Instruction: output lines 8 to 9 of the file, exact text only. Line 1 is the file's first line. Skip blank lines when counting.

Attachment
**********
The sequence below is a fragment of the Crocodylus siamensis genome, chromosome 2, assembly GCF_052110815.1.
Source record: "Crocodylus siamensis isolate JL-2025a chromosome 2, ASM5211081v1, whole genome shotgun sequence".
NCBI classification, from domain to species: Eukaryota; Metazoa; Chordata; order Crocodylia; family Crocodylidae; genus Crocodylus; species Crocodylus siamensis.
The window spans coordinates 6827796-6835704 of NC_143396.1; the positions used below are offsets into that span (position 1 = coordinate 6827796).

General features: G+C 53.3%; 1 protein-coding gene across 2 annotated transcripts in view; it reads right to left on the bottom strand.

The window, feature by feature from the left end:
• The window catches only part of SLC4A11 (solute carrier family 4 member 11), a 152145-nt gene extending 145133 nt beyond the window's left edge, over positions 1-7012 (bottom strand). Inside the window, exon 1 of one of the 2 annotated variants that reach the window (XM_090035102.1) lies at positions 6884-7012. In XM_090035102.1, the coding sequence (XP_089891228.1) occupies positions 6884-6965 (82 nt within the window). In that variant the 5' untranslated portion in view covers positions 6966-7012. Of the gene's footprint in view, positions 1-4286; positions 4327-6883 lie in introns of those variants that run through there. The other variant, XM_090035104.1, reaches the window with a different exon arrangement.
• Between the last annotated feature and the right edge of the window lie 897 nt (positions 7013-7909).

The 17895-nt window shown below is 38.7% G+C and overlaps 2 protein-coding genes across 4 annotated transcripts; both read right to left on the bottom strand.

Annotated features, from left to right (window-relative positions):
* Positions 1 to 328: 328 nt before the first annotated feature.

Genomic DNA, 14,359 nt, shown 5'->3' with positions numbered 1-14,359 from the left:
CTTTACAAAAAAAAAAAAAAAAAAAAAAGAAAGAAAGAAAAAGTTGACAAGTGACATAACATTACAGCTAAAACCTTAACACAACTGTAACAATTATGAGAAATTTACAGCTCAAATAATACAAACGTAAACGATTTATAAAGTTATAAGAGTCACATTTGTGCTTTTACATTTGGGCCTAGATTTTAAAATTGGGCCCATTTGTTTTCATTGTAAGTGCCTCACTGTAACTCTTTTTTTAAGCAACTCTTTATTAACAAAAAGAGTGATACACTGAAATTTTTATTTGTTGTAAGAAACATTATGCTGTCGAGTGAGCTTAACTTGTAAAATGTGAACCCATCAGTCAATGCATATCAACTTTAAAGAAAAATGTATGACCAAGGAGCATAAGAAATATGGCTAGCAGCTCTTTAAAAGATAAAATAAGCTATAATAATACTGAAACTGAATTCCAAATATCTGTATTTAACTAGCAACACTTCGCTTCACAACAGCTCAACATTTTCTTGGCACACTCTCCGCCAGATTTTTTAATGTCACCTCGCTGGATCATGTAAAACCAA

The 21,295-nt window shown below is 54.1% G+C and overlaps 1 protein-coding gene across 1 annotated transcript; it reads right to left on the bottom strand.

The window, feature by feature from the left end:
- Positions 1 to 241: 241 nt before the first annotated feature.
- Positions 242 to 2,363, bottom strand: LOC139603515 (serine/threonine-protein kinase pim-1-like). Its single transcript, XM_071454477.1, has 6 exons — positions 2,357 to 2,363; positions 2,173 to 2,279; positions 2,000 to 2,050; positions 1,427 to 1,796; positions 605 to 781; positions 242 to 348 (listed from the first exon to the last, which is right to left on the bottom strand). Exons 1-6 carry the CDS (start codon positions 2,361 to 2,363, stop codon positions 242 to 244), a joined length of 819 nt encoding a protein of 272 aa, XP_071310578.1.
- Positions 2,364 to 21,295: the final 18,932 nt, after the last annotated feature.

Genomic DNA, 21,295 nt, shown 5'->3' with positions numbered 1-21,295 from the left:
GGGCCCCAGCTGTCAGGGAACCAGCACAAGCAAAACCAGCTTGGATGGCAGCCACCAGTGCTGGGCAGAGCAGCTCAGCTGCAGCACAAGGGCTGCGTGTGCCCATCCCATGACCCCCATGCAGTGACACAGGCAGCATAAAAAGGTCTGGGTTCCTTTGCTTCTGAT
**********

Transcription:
• Between the last annotated feature and the right edge of the window lie 897 nt (positions 7013-7909).

The 17895-nt window shown below is 38.7% G+C and overlaps 2 protein-coding genes across 4 annotated transcripts; both read right to left on the bottom strand.